• Bentonite Performance Minerals, LLC, (2008)
    • United States
    • December 31, 2008
    ...the like) to be an unlawful interference with the employees’ Section 7 rights. See generally Texaco, Inc., 264 NLRB 1132 (1982), enfd. 722 F.2d 1226 (5th Cir. 1984), where the Board said at Considering the course of events described above and the entire record herein, we agree with the Admi......
  • Bentonite Performance Minerals, LLC, 668 (2008)
    • United States
    • December 31, 2008
    ...the like) to be an unlawful interference with the employees’ Section 7 rights. See generally Texaco, Inc., 264 NLRB 1132 (1982), enfd. 722 F.2d 1226 (5th Cir. 1984), where the Board said at Considering the course of events described above and the entire record herein, we agree with the Admi......
  • Request a trial to view additional results
37 cases
  • 606 F.Supp. 282 (S.D.N.Y. 1985), 84 Civ. 7009, Meyerson v. Contracting Plumbers Ass'n of Brooklyn & Queens, Inc.
    • United States
    • Federal Cases United States District Courts 2nd Circuit United States District Courts. 2nd Circuit. Southern District of New York
    • March 21, 1985
    ...("[F]ederal law does require a ratification vote if the union constitution or by-laws require it."); Texaco, Inc. v. N.L.R.B., 722 F.2d 1226 (5th Cir.1984); United Broth. of Carpenters v. Albany, 553 F.Supp. 55 (N.D.N.Y.1982). In determining whether the constitution or by-laws of ......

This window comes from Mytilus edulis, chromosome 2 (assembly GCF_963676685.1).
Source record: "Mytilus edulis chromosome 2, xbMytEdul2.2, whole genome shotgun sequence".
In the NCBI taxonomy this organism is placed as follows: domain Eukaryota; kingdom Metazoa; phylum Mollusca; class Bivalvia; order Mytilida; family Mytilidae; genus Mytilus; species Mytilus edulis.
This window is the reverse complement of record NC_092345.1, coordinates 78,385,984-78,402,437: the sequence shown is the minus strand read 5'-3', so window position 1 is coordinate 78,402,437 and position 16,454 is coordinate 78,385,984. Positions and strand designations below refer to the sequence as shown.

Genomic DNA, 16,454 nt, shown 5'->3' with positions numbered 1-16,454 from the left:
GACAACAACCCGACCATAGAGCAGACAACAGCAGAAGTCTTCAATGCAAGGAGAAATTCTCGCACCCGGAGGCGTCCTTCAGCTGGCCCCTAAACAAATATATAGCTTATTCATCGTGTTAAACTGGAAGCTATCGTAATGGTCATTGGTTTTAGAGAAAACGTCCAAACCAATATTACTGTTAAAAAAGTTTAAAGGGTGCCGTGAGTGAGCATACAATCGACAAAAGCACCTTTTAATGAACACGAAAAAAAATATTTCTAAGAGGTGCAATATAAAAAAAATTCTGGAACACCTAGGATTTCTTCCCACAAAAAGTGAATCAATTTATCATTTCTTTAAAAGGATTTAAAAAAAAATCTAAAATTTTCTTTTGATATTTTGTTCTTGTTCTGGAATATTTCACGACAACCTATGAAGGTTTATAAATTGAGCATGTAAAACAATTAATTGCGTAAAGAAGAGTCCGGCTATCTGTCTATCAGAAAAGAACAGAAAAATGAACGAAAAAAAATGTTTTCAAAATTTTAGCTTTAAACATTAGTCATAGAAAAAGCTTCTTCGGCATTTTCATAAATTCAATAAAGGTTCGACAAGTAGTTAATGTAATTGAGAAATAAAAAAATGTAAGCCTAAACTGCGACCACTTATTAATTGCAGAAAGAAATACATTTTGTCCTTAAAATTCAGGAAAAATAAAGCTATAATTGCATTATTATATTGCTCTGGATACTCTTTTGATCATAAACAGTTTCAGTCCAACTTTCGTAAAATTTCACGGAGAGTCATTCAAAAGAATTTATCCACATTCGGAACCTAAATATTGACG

• C & G Distributing Co., Inc, (2013)
    • United States
    • April 24, 2013
    ...The Board in affirming the judge found that this conduct, standing Continued JD–29–13 510152025303540455011In Texaco, Inc. v. NLRB, 722 F.2d 1226, 1233 -1235 (5th Cir. 1984) it was stated:This Court has held that “[s]ection 8(a)(1) of the Act makes it unlawful for an employer to instigate a......
  • Bentonite Performance Minerals, LLC, (2008)
    • United States
    • December 31, 2008
    ...the like) to be an unlawful interference with the employees’ Section 7 rights. See generally Texaco, Inc., 264 NLRB 1132 (1982), enfd. 722 F.2d 1226 (5th Cir. 1984), where the Board said at Considering the course of events described above and the entire record herein, we agree with the Admi......
  • Bentonite Performance Minerals, LLC, 668 (2008)
    • United States
    • December 31, 2008
    ...the like) to be an unlawful interference with the employees’ Section 7 rights. See generally Texaco, Inc., 264 NLRB 1132 (1982), enfd. 722 F.2d 1226 (5th Cir. 1984), where the Board said at Considering the course of events described above and the entire record herein, we agree with the Admi......
  • Request a trial to view additional results